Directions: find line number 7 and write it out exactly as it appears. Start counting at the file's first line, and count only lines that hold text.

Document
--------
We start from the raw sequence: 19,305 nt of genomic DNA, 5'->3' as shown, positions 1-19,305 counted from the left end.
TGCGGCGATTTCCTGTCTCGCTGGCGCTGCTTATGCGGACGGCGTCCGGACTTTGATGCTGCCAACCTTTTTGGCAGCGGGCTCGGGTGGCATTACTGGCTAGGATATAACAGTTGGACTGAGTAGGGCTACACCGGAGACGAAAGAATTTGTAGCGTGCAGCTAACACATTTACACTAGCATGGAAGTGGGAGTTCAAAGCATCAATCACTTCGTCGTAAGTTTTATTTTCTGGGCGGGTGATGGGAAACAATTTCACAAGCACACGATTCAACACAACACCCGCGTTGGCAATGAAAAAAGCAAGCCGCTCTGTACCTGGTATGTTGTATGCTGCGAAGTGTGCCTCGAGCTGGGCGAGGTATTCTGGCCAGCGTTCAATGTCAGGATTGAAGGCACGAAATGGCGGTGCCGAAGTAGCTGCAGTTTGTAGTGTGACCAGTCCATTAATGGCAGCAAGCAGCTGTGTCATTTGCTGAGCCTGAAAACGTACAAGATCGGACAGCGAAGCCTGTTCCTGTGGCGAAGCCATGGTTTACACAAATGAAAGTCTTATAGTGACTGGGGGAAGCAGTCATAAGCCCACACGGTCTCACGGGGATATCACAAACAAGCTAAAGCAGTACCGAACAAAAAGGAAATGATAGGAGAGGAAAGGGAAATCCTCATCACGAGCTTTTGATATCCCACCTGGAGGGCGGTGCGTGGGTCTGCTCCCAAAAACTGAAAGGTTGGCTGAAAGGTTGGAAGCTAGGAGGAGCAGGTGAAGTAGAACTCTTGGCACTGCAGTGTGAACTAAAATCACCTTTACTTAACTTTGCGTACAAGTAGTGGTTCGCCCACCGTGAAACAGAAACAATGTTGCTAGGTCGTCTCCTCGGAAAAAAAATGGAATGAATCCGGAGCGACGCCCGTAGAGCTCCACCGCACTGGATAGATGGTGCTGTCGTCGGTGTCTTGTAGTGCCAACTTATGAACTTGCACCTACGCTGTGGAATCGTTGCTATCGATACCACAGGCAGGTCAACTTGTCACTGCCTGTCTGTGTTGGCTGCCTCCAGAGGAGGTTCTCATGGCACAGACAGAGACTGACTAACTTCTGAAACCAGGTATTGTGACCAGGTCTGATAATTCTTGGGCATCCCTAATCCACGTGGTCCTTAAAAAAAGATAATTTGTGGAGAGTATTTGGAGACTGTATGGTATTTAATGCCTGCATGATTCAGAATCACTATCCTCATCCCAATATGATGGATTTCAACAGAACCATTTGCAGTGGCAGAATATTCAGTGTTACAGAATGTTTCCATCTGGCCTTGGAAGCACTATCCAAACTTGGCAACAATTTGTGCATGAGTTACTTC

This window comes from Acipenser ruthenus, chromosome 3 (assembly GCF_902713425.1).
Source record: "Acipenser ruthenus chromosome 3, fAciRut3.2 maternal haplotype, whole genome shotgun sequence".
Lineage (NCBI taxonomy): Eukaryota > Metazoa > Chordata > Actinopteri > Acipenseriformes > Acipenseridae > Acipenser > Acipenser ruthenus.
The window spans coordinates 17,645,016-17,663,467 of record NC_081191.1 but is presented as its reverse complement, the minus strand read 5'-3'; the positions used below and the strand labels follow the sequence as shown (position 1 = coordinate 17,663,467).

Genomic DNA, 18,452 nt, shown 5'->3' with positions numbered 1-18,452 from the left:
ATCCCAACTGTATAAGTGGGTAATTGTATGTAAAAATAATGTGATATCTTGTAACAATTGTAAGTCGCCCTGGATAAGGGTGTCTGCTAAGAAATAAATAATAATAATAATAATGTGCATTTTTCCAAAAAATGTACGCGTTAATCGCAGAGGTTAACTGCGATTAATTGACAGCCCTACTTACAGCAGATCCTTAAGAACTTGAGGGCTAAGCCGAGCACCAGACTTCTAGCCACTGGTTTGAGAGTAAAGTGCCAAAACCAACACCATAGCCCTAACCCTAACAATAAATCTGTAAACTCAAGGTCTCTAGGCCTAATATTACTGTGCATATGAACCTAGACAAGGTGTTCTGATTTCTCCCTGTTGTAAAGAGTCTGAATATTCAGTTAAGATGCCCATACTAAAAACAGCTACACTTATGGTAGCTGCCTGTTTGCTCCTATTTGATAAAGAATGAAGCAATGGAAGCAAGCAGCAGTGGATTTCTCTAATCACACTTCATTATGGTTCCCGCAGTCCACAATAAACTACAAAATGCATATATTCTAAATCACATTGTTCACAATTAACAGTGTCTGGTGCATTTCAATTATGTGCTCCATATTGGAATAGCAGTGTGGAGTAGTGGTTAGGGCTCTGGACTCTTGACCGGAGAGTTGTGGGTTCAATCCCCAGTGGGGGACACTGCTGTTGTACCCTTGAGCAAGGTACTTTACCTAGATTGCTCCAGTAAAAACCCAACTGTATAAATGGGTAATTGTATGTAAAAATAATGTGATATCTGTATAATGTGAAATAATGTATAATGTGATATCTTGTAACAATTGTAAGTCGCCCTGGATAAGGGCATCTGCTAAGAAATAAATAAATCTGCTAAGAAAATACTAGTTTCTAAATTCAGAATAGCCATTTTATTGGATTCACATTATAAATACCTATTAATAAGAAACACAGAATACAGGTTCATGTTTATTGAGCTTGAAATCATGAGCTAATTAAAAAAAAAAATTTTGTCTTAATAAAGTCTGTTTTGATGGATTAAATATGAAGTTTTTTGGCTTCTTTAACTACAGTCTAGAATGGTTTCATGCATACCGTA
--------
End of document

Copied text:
Genomic DNA, 18,452 nt, shown 5'->3' with positions numbered 1-18,452 from the left: